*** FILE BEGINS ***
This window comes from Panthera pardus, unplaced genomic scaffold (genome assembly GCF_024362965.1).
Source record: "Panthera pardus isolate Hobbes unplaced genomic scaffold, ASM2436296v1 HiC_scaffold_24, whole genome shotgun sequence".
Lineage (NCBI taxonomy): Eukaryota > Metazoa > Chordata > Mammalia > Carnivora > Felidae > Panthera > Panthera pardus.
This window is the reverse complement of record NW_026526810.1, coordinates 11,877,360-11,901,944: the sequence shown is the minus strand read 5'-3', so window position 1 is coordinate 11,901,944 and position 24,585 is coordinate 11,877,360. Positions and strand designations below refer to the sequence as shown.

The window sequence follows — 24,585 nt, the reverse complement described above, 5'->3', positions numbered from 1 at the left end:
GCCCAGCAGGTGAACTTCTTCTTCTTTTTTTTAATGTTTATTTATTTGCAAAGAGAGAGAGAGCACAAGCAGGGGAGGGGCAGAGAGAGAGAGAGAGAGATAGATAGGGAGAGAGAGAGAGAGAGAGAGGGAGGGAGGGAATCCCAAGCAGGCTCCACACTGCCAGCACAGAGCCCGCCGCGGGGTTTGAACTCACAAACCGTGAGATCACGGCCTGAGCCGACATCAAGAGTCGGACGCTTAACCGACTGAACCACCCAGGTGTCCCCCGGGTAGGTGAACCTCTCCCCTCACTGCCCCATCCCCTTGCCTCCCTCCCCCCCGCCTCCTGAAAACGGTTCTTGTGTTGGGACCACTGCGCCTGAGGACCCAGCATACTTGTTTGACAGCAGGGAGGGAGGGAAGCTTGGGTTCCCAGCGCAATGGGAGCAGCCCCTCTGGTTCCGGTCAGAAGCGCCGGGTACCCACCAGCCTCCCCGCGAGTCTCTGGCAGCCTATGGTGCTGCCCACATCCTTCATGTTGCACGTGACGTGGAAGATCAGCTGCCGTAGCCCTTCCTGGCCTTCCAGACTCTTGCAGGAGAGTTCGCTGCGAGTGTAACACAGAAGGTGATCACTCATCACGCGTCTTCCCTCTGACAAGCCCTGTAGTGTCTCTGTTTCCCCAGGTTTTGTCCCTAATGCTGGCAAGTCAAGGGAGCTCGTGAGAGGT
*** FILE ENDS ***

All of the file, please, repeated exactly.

This window comes from Panthera pardus, unplaced genomic scaffold (genome assembly GCF_024362965.1).
Source record: "Panthera pardus isolate Hobbes unplaced genomic scaffold, ASM2436296v1 HiC_scaffold_24, whole genome shotgun sequence".
Lineage (NCBI taxonomy): Eukaryota > Metazoa > Chordata > Mammalia > Carnivora > Felidae > Panthera > Panthera pardus.
This window is the reverse complement of record NW_026526810.1, coordinates 11,877,360-11,901,944: the sequence shown is the minus strand read 5'-3', so window position 1 is coordinate 11,901,944 and position 24,585 is coordinate 11,877,360. Positions and strand designations below refer to the sequence as shown.

The window sequence follows — 24,585 nt, the reverse complement described above, 5'->3', positions numbered from 1 at the left end:
GCCCAGCAGGTGAACTTCTTCTTCTTTTTTTTAATGTTTATTTATTTGCAAAGAGAGAGAGAGCACAAGCAGGGGAGGGGCAGAGAGAGAGAGAGAGAGATAGATAGGGAGAGAGAGAGAGAGAGAGAGGGAGGGAGGGAATCCCAAGCAGGCTCCACACTGCCAGCACAGAGCCCGCCGCGGGGTTTGAACTCACAAACCGTGAGATCACGGCCTGAGCCGACATCAAGAGTCGGACGCTTAACCGACTGAACCACCCAGGTGTCCCCCGGGTAGGTGAACCTCTCCCCTCACTGCCCCATCCCCTTGCCTCCCTCCCCCCCGCCTCCTGAAAACGGTTCTTGTGTTGGGACCACTGCGCCTGAGGACCCAGCATACTTGTTTGACAGCAGGGAGGGAGGGAAGCTTGGGTTCCCAGCGCAATGGGAGCAGCCCCTCTGGTTCCGGTCAGAAGCGCCGGGTACCCACCAGCCTCCCCGCGAGTCTCTGGCAGCCTATGGTGCTGCCCACATCCTTCATGTTGCACGTGACGTGGAAGATCAGCTGCCGTAGCCCTTCCTGGCCTTCCAGACTCTTGCAGGAGAGTTCGCTGCGAGTGTAACACAGAAGGTGATCACTCATCACGCGTCTTCCCTCTGACAAGCCCTGTAGTGTCTCTGTTTCCCCAGGTTTTGTCCCTAATGCTGGCAAGTCAAGGGAGCTCGTGAGAGGT